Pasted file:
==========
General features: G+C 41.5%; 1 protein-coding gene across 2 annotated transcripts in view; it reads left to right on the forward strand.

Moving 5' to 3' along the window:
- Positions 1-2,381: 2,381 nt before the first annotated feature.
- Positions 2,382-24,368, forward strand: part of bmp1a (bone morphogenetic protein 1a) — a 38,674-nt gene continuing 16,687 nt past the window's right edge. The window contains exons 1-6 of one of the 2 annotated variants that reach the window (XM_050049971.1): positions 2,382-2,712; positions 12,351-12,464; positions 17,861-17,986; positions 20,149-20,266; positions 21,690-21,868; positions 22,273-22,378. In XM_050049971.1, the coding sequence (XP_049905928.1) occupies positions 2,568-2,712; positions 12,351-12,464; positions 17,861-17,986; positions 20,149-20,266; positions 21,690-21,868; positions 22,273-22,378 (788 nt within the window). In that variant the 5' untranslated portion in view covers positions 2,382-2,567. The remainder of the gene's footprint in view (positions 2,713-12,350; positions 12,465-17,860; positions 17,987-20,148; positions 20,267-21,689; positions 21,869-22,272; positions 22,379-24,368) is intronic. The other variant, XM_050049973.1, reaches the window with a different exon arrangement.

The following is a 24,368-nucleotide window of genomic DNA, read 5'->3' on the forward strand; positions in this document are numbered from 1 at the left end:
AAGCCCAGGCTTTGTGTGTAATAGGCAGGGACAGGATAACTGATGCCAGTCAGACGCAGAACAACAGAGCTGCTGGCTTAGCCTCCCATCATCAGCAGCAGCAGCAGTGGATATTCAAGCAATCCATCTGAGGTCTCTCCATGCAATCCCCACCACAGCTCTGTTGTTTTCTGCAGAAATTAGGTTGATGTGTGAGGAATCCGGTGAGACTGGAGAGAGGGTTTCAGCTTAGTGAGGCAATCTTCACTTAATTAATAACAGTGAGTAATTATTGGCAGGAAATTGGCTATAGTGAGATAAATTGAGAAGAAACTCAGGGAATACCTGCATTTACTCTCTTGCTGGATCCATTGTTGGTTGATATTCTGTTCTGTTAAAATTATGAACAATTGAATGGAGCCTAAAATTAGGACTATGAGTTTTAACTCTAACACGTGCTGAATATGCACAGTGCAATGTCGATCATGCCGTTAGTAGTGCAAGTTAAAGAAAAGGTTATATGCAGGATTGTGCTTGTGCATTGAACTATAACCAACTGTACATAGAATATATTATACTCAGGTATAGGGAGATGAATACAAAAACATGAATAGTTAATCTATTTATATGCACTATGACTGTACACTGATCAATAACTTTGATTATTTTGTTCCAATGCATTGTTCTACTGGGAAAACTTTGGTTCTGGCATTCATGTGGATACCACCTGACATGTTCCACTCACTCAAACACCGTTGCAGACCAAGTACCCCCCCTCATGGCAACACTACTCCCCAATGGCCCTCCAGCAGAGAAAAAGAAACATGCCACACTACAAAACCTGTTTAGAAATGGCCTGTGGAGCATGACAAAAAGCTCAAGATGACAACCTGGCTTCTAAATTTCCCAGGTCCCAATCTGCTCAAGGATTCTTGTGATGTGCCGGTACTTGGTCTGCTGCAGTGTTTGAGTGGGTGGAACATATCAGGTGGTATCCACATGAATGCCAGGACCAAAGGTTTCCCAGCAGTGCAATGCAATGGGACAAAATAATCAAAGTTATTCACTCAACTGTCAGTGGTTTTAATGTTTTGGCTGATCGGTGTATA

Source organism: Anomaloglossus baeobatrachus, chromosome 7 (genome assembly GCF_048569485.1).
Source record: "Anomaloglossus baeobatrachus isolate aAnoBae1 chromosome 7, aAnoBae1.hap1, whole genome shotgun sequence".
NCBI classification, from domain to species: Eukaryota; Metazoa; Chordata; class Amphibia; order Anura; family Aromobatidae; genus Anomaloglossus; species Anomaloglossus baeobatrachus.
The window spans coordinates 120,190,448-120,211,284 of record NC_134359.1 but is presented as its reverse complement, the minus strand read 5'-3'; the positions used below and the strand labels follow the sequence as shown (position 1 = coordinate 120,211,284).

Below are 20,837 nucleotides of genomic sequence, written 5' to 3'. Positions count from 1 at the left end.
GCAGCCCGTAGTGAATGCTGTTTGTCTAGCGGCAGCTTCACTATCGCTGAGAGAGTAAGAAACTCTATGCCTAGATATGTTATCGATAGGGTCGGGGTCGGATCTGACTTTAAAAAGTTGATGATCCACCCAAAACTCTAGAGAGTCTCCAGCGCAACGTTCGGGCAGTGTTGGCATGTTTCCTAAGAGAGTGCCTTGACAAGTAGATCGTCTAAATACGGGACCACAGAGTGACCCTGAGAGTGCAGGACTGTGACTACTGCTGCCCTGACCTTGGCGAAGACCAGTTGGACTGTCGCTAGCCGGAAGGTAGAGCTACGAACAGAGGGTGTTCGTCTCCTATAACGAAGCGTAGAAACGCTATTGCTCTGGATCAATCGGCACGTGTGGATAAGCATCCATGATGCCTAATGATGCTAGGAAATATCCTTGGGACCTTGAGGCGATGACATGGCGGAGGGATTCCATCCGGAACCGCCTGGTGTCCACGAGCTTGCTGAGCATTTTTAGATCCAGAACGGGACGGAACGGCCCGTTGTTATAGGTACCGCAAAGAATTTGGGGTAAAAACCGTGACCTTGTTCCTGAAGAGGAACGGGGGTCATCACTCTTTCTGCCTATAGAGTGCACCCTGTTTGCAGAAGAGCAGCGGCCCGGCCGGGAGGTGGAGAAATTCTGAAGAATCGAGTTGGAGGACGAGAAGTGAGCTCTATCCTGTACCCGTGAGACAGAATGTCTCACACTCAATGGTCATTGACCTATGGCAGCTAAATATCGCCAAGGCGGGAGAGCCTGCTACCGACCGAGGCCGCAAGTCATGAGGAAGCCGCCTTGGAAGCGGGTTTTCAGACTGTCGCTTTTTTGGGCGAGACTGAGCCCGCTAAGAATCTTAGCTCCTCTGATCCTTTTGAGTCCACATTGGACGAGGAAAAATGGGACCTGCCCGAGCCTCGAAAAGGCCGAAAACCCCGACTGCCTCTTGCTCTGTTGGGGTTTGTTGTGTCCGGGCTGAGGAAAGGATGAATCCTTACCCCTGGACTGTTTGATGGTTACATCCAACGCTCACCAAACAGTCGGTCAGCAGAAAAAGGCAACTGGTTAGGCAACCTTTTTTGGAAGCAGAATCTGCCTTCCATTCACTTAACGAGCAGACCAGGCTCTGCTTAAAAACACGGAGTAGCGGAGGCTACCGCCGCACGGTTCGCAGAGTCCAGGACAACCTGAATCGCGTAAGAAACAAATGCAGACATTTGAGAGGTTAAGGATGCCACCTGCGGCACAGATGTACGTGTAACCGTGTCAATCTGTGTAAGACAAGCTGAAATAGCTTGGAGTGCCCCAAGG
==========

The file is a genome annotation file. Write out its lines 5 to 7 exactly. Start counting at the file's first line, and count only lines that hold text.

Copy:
The following is a 24,368-nucleotide window of genomic DNA, read 5'->3' on the forward strand; positions in this document are numbered from 1 at the left end:
AAGCCCAGGCTTTGTGTGTAATAGGCAGGGACAGGATAACTGATGCCAGTCAGACGCAGAACAACAGAGCTGCTGGCTTAGCCTCCCATCATCAGCAGCAGCAGCAGTGGATATTCAAGCAATCCATCTGAGGTCTCTCCATGCAATCCCCACCACAGCTCTGTTGTTTTCTGCAGAAATTAGGTTGATGTGTGAGGAATCCGGTGAGACTGGAGAGAGGGTTTCAGCTTAGTGAGGCAATCTTCACTTAATTAATAACAGTGAGTAATTATTGGCAGGAAATTGGCTATAGTGAGATAAATTGAGAAGAAACTCAGGGAATACCTGCATTTACTCTCTTGCTGGATCCATTGTTGGTTGATATTCTGTTCTGTTAAAATTATGAACAATTGAATGGAGCCTAAAATTAGGACTATGAGTTTTAACTCTAACACGTGCTGAATATGCACAGTGCAATGTCGATCATGCCGTTAGTAGTGCAAGTTAAAGAAAAGGTTATATGCAGGATTGTGCTTGTGCATTGAACTATAACCAACTGTACATAGAATATATTATACTCAGGTATAGGGAGATGAATACAAAAACATGAATAGTTAATCTATTTATATGCACTATGACTGTACACTGATCAATAACTTTGATTATTTTGTTCCAATGCATTGTTCTACTGGGAAAACTTTGGTTCTGGCATTCATGTGGATACCACCTGACATGTTCCACTCACTCAAACACCGTTGCAGACCAAGTACCCCCCCTCATGGCAACACTACTCCCCAATGGCCCTCCAGCAGAGAAAAAGAAACATGCCACACTACAAAACCTGTTTAGAAATGGCCTGTGGAGCATGACAAAAAGCTCAAGATGACAACCTGGCTTCTAAATTTCCCAGGTCCCAATCTGCTCAAGGATTCTTGTGATGTGCCGGTACTTGGTCTGCTGCAGTGTTTGAGTGGGTGGAACATATCAGGTGGTATCCACATGAATGCCAGGACCAAAGGTTTCCCAGCAGTGCAATGCAATGGGACAAAATAATCAAAGTTATTCACTCAACTGTCAGTGGTTTTAATGTTTTGGCTGATCGGTGTATA

Source organism: Anomaloglossus baeobatrachus, chromosome 7 (genome assembly GCF_048569485.1).